In a bid to clarify two very important concepts within ethnographic research, namely ‘etic’ and ‘emic’, we asked Jan Blommaert to share his expertise and thoughts on this subject. After the video conference with Jan, we had a group discussion about how this conceptual pair applies to our own research. In what follows, we will share our insights into this interesting field of study.
Both ‘etic’ and ‘emic’ were coined by Kenneth Pike, a famous linguist, who found his inspiration in the difference between ‘phonetics’ and ‘phonemics’. Phonetics is a branch of linguistics that studies the sounds of human speech, whereas phonemics studies phonemes or units of sound that distinguish one word from another in a particular language. The difference between voiceless and voiced consonants for example is phonetically universal, but not phonemically. This distinction can easily be transferred to the difference between ‘etic’ and ‘emic’.
Every research approach that uses an external viewpoint (researcher, discipline, theory) can be characterised as ‘etic’. The term ‘emic’, on the other hand, applies to every research approach that uses an internal viewpoint (interviewees, member of a certain (language) community, cultural or social group that are part of the research). Therefore, the emic perspective can be described as the insider’s view or perspective on the world around them. Through the emic perspective, one cannot make general statements about the objectiveness or truthfulness of certain things, as it might be that the individual’s assumptions/perspectives/opinions/thoughts discord with the prescribed reality.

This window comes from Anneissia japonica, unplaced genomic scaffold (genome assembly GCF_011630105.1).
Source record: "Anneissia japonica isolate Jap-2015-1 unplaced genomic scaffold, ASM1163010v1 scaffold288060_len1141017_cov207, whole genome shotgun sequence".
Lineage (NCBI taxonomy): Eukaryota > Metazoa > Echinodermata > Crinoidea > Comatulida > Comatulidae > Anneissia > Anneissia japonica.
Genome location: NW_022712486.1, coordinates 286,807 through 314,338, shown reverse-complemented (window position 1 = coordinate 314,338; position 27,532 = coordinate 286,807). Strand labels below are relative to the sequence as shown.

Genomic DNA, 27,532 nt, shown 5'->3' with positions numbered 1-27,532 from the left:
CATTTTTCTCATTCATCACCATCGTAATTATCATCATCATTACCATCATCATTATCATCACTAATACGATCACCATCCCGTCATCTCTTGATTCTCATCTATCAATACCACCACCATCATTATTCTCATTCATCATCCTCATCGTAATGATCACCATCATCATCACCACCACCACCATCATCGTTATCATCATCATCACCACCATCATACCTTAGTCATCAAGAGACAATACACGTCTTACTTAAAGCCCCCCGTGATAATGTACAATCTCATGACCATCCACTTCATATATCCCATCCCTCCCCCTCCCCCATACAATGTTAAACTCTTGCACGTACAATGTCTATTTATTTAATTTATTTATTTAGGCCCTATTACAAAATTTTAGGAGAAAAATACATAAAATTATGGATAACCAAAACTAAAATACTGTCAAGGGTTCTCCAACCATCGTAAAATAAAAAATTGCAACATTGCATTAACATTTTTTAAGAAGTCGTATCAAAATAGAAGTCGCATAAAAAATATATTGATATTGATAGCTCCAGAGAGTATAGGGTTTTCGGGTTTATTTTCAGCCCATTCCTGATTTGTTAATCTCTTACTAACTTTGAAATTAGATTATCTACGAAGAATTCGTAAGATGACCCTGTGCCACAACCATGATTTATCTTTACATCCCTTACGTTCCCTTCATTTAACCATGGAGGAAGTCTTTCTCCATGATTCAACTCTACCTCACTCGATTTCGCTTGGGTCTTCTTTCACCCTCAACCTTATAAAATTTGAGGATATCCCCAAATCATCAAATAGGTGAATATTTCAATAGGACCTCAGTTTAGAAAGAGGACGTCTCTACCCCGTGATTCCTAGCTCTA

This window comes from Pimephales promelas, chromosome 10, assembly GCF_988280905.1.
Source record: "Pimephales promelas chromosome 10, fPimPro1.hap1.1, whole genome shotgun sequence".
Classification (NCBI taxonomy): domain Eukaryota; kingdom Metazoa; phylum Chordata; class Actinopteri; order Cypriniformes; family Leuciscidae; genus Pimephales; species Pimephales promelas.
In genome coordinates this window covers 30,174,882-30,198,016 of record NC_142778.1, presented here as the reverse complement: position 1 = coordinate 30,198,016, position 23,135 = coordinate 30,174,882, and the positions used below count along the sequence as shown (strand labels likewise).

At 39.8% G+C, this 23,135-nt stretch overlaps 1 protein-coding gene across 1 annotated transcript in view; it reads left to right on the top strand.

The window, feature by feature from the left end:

Both concepts can never be seen as isolated instances or opposites and therefore researchers should consider the interplay between both. The emic perspective complements the etic perspective – and the other way around. “It proves convenient –though partially arbitrary- to describe behavior from two different standpoints, which lead to results which shade into one another. The etic viewpoint studies behavior as from outside of a particular system, and as an essential initial approach to an alien system. The emic viewpoint results from studying behavior as from inside the system.” (Pike 1967, 37) Within this framework, one might benefit from considering the concept of ‘ecological validity’, which means that any insight into a social reality needs to be present in the minds of the subjects of that same social reality as well.